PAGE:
21 February 2007

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Fiscal morality and justice

News of government’s clampdown on VAT evasion sends a reassuring signal to consumers and businesses alike. We have seen parliament finally legislating on Monday to have banks produce a list of VAT numbers of third parties supplying services in connection with properties financed by credit from these financial institutions. The amendment to the VAT Act also comes after a long year of discussions with the banks, a sign that consultation was actively pursued in a bid to cut down on this well known avenue of evasion.
But the spirit behind this important amendment reintroduces not just that all important element of fiscal morality, but also of justice. Justice for consumers and SMEs alike who respected the law by producing fiscal receipts, conscious of the responsibility that exists between citizen and state in such an important instrument as taxation. The growth in indirect taxation through consumption, going by the words of the parliamentary secretary for finance Tonio Fenech, reflects the savings that are liable to be made in income tax. To this end, the judicious application of the law is instrumental in a bid to deflect the burden of direct taxation onto consumption.
The more important statement however relates to banks. For years we knew of the possibility to get supplementary credit on property loans for additional repairs and construction, in some instances having only to be backed up by an architect’s certification of the completion of works. This lax attitude left the door wide open for more services to be rendered without producing a VAT receipt. Consumers may have felt they were in for a better deal. In reality, they were being cheated by the simple fact that, if the majority of the goods and services they consume are taxed elsewhere, why should other traders believe they can get away with breaking the law and enrich themselves purely out of robbing the state, and ultimately taxpaying citizens themselves?
Now, in the words of Tonio Fenech, banks are being asked to contribute towards fiscal morality, something which should have been taken for granted when considering the standing enjoyed by our leading financial institutions. Additionally, the new law will improve the synergy between the Commissioner for Inland Revenue and the Commission for Value Added Tax. Together these two important functionaries can start mapping out a proper correlation between the levels of income being declared and the output that has generated that level of income. Such a move sends a signal to those who felt cheated at the lax application of the law with certain small traders who were not in the habit of producing VAT receipts, that things may be changing. But it also strengthens the idea of a level-playing field, ensuring that those who break the law do not eat into the market of those who respect it.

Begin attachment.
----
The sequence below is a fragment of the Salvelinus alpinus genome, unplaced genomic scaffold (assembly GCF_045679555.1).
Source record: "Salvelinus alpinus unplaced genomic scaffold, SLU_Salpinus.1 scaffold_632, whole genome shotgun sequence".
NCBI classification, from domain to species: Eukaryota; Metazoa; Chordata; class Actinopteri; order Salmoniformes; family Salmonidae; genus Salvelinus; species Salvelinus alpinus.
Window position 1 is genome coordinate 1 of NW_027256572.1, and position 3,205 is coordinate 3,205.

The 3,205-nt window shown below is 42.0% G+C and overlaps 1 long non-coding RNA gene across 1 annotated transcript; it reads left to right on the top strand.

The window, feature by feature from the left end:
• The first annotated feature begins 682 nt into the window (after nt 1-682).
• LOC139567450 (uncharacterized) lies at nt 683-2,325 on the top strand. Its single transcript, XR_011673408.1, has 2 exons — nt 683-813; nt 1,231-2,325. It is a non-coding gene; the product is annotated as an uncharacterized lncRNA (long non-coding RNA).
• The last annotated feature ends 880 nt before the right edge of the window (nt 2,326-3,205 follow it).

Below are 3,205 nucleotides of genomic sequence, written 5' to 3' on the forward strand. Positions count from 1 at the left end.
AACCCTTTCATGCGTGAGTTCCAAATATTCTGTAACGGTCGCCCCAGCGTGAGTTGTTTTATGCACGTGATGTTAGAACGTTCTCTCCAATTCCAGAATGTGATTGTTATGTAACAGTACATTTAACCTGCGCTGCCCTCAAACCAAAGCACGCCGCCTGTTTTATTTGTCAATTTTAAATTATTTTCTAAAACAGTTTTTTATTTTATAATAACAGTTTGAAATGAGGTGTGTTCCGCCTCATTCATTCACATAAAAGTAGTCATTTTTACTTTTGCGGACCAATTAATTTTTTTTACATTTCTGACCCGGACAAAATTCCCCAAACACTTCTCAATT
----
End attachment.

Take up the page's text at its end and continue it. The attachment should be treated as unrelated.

The same might be said for bar and restaurant owners. Many are those who feel the brunt of illegal competition when complaining that the new smoking laws which banned smoking in bars and restaurants, are not being truly enforced. Owners lament that those who respect the law lose out on customers who instead choose establishments that are flouting the smoking laws.
Another sector which entities such as the Chamber of Commerce are taking action on is the illegal competition between groupers who bypass the Hal-Far groupage complex. By law, any groupage – the consignment of goods carried for commercial purposes and destined for more than one trader – has to land at the Hal-Far groupage complex, as the authorised landing placed for the unloading of groupage consignments. This includes paying haulers the fixed rates to transport the consignment to the Hal-Far complex. Even the unloading of groupage consignments is to be carried out at a place and time as established by the authorities. Victor A. Galea, the president of the Chamber of Commerce, has lamented the lack of market surveillance at the points where illegal traders have been disembarking from ferries without paying any VAT, eco-contribution, or other taxes. The problem is creating economic complications, in terms of unfair competition, and loss of turnover for companies and foregone tax revenue for government.
Here again, the government must actively follow the progress registered in aligning banks with the provisions of the VAT Act and ensure a more harmonious free market. Fairness and respect of the law are paramount.

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